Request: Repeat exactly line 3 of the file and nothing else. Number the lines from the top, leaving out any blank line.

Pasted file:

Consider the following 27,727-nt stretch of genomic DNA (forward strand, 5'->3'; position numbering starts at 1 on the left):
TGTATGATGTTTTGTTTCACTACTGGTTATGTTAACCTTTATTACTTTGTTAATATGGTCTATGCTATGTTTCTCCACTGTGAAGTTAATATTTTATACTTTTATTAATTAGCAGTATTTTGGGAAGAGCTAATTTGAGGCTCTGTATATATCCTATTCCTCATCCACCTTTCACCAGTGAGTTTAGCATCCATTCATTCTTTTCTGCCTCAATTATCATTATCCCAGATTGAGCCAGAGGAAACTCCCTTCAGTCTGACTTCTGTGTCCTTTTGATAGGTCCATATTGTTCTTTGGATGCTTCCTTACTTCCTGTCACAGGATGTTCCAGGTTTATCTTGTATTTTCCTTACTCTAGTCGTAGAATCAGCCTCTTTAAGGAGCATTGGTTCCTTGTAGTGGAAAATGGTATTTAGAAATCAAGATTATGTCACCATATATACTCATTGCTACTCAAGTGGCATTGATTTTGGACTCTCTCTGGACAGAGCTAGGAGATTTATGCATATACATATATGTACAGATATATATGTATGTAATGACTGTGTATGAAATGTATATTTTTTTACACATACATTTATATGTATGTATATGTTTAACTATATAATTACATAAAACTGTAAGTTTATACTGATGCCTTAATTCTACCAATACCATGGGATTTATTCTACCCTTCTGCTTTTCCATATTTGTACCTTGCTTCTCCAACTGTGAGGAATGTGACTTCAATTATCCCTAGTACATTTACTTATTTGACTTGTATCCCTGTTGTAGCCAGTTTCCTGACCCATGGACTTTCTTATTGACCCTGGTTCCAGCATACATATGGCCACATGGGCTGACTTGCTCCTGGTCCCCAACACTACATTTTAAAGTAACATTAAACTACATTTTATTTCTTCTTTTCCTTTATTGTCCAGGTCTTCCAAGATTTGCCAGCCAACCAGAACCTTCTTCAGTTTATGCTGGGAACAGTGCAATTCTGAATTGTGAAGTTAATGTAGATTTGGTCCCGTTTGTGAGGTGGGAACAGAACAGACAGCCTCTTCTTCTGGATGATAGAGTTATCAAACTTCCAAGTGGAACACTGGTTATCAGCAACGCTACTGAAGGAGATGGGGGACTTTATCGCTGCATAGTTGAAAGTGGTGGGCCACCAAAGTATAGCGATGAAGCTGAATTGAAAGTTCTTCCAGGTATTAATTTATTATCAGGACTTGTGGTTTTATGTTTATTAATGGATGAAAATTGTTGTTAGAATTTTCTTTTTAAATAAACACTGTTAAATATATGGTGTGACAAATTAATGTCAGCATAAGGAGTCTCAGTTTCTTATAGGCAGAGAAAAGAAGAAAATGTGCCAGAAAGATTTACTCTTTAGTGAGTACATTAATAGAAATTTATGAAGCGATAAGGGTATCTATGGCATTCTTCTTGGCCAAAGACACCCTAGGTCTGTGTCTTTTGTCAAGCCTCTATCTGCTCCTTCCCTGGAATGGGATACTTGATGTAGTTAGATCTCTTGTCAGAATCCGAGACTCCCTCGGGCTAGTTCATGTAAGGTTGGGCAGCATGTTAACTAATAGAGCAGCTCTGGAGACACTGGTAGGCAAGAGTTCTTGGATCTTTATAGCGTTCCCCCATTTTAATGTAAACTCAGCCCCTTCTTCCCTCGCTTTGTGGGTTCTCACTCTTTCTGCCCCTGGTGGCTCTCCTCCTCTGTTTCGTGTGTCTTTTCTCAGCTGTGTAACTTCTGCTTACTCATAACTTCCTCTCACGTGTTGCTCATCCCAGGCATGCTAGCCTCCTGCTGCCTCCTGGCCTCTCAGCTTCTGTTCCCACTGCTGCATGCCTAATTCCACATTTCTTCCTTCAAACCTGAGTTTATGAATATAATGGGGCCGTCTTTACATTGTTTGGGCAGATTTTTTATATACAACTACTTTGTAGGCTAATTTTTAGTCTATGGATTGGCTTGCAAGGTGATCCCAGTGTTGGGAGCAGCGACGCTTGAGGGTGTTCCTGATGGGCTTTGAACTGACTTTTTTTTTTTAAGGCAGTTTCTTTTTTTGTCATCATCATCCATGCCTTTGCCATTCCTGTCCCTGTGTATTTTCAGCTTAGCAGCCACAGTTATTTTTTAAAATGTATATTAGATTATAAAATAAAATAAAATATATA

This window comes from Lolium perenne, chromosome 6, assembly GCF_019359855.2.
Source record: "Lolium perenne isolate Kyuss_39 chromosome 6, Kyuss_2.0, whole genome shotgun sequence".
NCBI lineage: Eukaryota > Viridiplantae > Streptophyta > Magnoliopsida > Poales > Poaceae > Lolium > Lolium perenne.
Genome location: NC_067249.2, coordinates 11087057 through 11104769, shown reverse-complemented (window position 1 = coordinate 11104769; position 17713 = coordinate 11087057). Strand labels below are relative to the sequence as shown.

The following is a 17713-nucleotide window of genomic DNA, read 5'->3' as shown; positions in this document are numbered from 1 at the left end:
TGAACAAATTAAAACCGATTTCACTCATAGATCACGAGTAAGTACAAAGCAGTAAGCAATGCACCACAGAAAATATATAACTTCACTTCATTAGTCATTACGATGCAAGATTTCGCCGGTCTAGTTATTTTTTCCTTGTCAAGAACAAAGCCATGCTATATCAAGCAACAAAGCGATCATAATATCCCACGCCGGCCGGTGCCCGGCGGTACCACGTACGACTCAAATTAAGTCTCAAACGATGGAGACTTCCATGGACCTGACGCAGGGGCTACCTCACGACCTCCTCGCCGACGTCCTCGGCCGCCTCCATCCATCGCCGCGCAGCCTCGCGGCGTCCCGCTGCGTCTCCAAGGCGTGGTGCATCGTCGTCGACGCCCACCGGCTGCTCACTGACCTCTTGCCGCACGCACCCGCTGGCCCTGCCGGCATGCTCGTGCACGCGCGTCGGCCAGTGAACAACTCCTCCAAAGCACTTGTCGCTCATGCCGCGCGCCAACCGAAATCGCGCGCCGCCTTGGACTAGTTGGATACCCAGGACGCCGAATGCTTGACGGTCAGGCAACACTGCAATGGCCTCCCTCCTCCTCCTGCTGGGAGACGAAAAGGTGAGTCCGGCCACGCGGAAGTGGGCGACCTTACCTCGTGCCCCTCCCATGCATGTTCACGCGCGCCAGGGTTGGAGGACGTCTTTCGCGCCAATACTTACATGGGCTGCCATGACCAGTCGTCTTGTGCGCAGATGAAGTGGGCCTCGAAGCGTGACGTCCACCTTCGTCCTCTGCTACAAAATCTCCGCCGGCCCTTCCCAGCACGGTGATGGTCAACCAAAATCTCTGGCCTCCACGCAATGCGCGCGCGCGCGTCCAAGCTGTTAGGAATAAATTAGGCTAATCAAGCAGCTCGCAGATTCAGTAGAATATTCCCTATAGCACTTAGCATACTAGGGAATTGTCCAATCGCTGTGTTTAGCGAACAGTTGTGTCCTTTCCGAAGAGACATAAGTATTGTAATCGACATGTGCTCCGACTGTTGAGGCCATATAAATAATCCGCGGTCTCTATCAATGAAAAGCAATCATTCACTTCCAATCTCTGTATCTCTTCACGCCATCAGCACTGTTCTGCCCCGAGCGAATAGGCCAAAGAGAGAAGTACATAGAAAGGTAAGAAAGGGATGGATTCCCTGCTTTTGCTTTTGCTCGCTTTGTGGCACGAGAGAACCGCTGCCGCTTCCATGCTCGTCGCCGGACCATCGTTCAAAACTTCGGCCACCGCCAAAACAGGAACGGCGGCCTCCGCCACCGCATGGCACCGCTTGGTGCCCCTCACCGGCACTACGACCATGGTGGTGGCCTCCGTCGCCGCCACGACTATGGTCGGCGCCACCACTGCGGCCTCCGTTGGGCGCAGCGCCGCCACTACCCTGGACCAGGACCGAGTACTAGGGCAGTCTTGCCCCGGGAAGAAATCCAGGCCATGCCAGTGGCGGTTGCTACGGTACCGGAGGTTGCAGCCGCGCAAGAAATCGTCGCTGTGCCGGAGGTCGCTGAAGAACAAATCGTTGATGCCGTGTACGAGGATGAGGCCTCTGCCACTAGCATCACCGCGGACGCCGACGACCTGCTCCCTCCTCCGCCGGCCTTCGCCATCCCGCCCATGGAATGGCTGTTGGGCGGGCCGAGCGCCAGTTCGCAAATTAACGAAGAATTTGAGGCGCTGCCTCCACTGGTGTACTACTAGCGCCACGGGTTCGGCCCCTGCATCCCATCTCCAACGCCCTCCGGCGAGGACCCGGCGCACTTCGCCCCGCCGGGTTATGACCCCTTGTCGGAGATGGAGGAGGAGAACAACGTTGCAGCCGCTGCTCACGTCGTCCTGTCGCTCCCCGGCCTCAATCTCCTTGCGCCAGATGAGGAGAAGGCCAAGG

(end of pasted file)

This window comes from Lolium perenne, chromosome 6, assembly GCF_019359855.2.